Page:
Student Life: Accepted Students

Safety and Security


Alcohol and Drug Policy/Drug Free Schools and Community Act

The Drug-Free Schools and Communities Act (DFSCA) of 1989 — also known as the Drug-Free Schools and Campuses Act — requires institutions of higher education to establish policies that address unlawful possession, use, or distribution of alcohol and illicit drugs. The DFSCA also requires the establishment of a drug and alcohol prevention program.

All members of the SIT community are encouraged to review the information on the following pages.

Statement of Philosophy
In keeping with its mission, it is the intent of SIT to provide an environment that fosters tolerance, commitment to learning, personal development, and respect for others. While there is some latitude for individual choice regarding the personal use of alcohol, that freedom of choice exists within certain guidelines. Students and staff are required to obey all federal, state, and local laws regarding the possession, use, and distribution of alcohol; comply with SIT alcohol policies; and take full responsibility for their conduct. This includes respect for individual rights and property. Behavior which threatens to create disorder, public disturbance, damage to oneself or to others, or that otherwise interferes with the proper functioning of the institution will not be tolerated. SIT expressly prohibits the unlawful manufacture, distribution, possession, or use of any controlled substance on its premises or during any of its sponsored activities by students or staff.

State Law
In the state of Vermont, a person must be at least 21 years old to buy or drink beer, wine, mixed beverages, and spirituous liquor. Any person under the age of 21 who orders, pays for, purchases, or consumes beer or intoxicating liquor, or provides false information as to name, age, etc., in order to obtain said beverages, is subject to a fine of up to $500, imprisonment of up to one year, or both. Finally, the law prohibits the sale or dispensing of alcohol to an intoxicated individual.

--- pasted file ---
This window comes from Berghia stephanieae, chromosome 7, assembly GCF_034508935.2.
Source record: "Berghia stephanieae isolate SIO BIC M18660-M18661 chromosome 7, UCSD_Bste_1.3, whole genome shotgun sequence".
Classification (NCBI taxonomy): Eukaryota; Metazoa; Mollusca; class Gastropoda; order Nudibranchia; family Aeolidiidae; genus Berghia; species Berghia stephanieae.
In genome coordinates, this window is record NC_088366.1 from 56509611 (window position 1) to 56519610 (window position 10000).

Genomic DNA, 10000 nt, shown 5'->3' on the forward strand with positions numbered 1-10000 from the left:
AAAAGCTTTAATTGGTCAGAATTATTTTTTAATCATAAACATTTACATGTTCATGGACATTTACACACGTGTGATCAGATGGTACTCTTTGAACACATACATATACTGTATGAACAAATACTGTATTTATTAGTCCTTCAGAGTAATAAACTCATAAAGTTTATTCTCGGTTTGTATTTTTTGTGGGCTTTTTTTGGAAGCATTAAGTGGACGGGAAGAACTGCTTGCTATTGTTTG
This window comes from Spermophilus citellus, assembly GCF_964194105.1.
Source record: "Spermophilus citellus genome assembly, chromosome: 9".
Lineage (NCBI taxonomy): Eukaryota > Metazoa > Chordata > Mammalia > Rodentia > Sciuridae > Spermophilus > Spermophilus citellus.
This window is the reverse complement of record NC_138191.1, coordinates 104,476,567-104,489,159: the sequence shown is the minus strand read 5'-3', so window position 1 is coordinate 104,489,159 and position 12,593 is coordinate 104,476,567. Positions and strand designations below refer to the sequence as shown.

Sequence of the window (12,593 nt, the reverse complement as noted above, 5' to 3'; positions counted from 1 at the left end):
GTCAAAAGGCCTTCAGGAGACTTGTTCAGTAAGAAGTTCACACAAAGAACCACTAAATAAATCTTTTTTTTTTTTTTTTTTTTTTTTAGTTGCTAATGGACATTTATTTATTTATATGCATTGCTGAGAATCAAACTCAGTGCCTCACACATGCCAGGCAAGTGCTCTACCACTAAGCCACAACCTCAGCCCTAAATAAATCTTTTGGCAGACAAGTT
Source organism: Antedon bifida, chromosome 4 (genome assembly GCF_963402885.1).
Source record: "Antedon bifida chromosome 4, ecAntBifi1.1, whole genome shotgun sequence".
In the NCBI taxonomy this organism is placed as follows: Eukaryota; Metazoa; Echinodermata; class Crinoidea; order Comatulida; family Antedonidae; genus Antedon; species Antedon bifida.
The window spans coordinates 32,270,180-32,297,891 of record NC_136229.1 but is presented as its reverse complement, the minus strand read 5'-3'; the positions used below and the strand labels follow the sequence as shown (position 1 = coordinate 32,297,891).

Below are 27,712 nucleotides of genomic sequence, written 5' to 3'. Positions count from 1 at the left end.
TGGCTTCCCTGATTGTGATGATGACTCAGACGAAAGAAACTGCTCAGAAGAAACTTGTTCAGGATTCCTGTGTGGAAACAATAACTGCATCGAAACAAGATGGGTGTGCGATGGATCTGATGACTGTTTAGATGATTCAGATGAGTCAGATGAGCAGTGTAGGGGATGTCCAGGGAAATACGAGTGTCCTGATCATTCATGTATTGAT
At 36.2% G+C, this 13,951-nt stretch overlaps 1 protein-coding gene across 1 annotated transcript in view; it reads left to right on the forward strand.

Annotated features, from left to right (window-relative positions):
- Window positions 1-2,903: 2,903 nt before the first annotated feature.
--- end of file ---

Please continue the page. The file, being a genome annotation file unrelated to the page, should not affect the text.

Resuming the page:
Use and/or possession of illegal drugs could result in fines ranging from $500 to $25,000 and imprisonment from six months to 25 years. Sale and/or distribution of illegal drugs could result in imprisonment of up to 25 years.

Inappropriate behavior as described above is subject to disciplinary action by World Learning / SIT.

Those studying or working outside the State of Vermont are responsible for obeying all applicable state and local laws.

Students who violate the SIT Alcohol and Drug Policy are subject to disciplinary action and may face possible criminal or civil liability. Such persons may be referred to law enforcement authorities for prosecution and/or referred to substance abuse programs for evaluation or treatment.

SIT Alcohol Policy Code of Conduct
Consumption of alcohol, within the limits of state and local law, may be permitted under the following guidelines:

  • You must be 21 years of age to drink alcohol in the United States.
  • Students must obey state and local laws, and take full responsibility for their conduct.
  • Behavior must be respectful of the rights of others, including roommates, other students, and employees. RAs or any other officials or administrators of World Learning/SIT have the right to request and expect inappropriate behavior to stop. Behavior which is not permitted includes:
    • Actions which violate the right to quiet
    • Destruction of property
    • Behavior which is clearly offensive to and/or interferes with the rights of others (including physically or sexually abusive behavior)
    • Behavior which affects on-the-job performance
    • Behavior that causes embarrassment or otherwise interferes with the proper functioning of the institution.
  • Possess and consumption of alcohol by students (age 21 or older) is limited to individual rooms of residence halls and El Café unless it is part of an authorized campus activity. If all residents of a dormitory are 21 or over, and all are in agreement, they may petition the manager of Student Activities and Residential Life to permit use of alcohol in the common areas (such as the lounge) of the building. In addition, certain residence halls may be designated as alcohol and substance free.